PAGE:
Paul Workman, South Asia Bureau Chief
ISLAMABAD — I had to get a visa extension in order to stay in Pakistan longer than the two weeks journalists are normally allowed, so I made my way from one office to another, finally ending up at a white stucco building in suburban Islamabad. I sat down with all my paperwork, and handed it to a young man who had a friendly face and a good reach of English.
“There are so many journalists here,” he said. “Our country is in a lot of trouble.”
It’s a long time since I’ve covered a story that sustained the headlines for as many days as the crisis in Pakistan. Night after night, there seemed an insatiable demand to know what was going on, to the exhaustion of correspondents filing for a North American deadline.
So what’s the answer? Why would Pakistan’s breakdown arouse so much interest, even passion?
For one thing, the sight of thousands of lawyers in their black suits and white shirts, battling with police, was a startling image for North Americans, who generally hold lawyers in lower esteem than journalists. But in Pakistan, it was the lawyers who took up the front line of resistance, and in many ways, it was reminiscent of the struggle for democracy in Eastern Europe, and touched a nerve.
It was equally startling for North Americans to hear that independent TV stations had been taken off the air. This is 2007, the information revolution is upon us, and yet Pakistan’s military ruler simply pulled the plug on the most important and critical source of news available. TV junkies in the west don’t like or understand how anybody could do that. (One of the stations had a transvestite hosting a political interview show, which shows how far Pakistan has come.)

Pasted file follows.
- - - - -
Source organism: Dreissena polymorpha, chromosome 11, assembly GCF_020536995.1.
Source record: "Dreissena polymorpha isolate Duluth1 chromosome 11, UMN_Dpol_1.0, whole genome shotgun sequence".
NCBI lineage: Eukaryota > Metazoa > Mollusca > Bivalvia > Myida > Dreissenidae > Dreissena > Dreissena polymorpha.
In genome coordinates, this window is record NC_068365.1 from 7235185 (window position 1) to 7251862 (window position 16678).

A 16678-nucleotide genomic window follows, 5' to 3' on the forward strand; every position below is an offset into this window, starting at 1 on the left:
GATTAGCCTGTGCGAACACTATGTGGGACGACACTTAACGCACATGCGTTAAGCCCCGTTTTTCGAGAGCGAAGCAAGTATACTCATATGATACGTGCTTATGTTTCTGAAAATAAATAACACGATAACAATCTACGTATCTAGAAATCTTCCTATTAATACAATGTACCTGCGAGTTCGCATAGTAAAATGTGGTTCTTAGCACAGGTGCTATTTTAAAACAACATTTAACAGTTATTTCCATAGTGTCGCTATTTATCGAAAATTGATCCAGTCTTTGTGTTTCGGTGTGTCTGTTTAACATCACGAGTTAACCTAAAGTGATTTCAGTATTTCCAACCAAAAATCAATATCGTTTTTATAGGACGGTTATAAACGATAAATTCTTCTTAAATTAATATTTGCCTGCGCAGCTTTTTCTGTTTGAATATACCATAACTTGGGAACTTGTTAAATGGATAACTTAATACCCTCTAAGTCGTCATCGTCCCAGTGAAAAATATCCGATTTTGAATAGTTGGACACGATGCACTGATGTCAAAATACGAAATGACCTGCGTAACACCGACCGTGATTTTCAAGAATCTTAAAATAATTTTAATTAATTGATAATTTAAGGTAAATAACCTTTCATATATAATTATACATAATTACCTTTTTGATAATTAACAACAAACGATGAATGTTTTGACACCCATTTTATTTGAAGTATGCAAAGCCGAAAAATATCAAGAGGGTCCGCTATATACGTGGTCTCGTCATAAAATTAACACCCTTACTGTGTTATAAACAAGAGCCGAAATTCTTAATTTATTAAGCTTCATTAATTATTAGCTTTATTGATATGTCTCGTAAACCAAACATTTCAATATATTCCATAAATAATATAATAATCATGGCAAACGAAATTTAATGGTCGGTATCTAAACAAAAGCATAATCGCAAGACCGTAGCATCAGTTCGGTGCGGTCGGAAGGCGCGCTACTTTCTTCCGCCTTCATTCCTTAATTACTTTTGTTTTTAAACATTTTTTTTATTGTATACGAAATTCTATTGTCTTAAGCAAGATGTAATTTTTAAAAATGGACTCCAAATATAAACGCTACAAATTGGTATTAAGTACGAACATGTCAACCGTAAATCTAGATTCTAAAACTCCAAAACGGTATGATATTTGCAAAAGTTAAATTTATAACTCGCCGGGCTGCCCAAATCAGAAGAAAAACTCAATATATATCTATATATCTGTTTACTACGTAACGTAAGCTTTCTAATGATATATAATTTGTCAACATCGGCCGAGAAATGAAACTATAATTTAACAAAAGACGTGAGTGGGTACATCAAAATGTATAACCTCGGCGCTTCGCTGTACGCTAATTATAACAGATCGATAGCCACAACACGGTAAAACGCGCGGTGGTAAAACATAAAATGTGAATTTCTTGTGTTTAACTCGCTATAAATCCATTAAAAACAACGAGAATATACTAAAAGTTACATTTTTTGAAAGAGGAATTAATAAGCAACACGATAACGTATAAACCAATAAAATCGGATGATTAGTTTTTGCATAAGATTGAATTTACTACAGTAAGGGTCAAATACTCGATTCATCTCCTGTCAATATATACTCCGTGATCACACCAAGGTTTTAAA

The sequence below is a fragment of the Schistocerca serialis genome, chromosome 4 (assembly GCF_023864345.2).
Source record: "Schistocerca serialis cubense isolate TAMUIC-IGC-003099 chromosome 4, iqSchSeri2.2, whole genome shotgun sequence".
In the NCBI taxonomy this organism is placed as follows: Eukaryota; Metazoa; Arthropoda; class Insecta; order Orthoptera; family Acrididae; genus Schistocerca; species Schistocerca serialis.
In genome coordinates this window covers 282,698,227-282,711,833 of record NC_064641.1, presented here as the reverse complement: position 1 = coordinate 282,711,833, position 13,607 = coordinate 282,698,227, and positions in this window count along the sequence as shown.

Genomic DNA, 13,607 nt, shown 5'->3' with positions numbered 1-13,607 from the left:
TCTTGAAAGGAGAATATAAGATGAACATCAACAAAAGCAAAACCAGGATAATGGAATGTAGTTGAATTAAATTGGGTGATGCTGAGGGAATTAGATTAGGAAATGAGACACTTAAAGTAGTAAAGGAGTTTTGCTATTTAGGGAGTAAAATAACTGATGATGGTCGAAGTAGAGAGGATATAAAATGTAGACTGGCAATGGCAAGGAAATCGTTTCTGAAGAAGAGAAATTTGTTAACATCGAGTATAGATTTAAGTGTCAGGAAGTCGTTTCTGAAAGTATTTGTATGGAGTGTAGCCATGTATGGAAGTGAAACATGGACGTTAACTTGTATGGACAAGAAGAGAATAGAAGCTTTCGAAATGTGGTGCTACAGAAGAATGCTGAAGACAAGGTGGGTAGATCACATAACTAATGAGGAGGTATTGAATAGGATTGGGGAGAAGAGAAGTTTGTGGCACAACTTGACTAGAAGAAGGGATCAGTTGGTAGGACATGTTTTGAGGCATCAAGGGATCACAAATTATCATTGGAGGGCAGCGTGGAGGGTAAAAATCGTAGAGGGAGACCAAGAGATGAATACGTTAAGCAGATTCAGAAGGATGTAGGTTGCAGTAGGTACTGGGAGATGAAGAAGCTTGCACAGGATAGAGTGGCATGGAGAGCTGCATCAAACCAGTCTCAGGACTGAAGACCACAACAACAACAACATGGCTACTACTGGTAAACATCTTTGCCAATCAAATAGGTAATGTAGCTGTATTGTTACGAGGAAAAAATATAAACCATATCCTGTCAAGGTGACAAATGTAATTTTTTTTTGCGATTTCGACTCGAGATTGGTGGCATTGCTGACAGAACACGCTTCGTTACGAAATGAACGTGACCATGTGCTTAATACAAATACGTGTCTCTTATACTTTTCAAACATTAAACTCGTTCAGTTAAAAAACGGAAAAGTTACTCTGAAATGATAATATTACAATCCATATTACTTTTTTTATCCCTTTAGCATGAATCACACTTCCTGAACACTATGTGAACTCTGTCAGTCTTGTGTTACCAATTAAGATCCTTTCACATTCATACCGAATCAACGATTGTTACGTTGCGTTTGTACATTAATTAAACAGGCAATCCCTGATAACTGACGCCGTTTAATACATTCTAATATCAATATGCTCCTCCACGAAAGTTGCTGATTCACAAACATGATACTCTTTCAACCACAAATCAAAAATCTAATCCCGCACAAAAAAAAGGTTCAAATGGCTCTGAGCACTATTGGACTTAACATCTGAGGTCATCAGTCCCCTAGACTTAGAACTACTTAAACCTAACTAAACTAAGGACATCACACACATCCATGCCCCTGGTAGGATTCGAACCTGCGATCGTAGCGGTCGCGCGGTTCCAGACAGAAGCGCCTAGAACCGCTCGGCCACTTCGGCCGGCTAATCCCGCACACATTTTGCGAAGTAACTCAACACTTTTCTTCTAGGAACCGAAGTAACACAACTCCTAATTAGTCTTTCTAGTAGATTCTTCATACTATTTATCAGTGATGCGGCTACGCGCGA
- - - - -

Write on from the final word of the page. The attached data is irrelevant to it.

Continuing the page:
Even satellite signals were blocked and the sale of satellite dishes banned, and you can imagine how few people in Pakistan could afford to put a satellite dish on their roof. But that’s how far the military went to seal the country off. At our hotel, some days you could get the BBC and CNN, other days the signal was gone. We used it as a barometer for Musharraf’s state of mind.
Inside Musharraf’s mind
The irony is that General Musharraf, President Musharraf, considers himself a democrat and is obviously deeply insulted when anybody dares to call him a dictator. Yes, we’re talking about the same man who suspended the constitution, fired the country’s chief justice, threw thousands of people in jail, and loved to boast that one of his great achievements was liberalizing the media.
“Í have no ego, or personal ambitions to guard,” he told his first new conference, a week after imposing a state of emergency. I thought that would be great as a “quote of the week,” that you see in American news magazines.
Or this one, given to the BBC:
“Did I go mad? Or suddenly my personality changed. Am I Dr. Jekyll and Mr. Hyde?”
At the same news conference, Musharraf seemed defiantly self-assured, considering that most of the leaders of the democratic world had taken a crack at him. It was startling to hear him say with such seriously-held conviction: “I did not violate the constitution, and the law of this land. I tried to correct the situation.”
No, he merely suspended the constitution, or put it in “abeyance” as the official order read.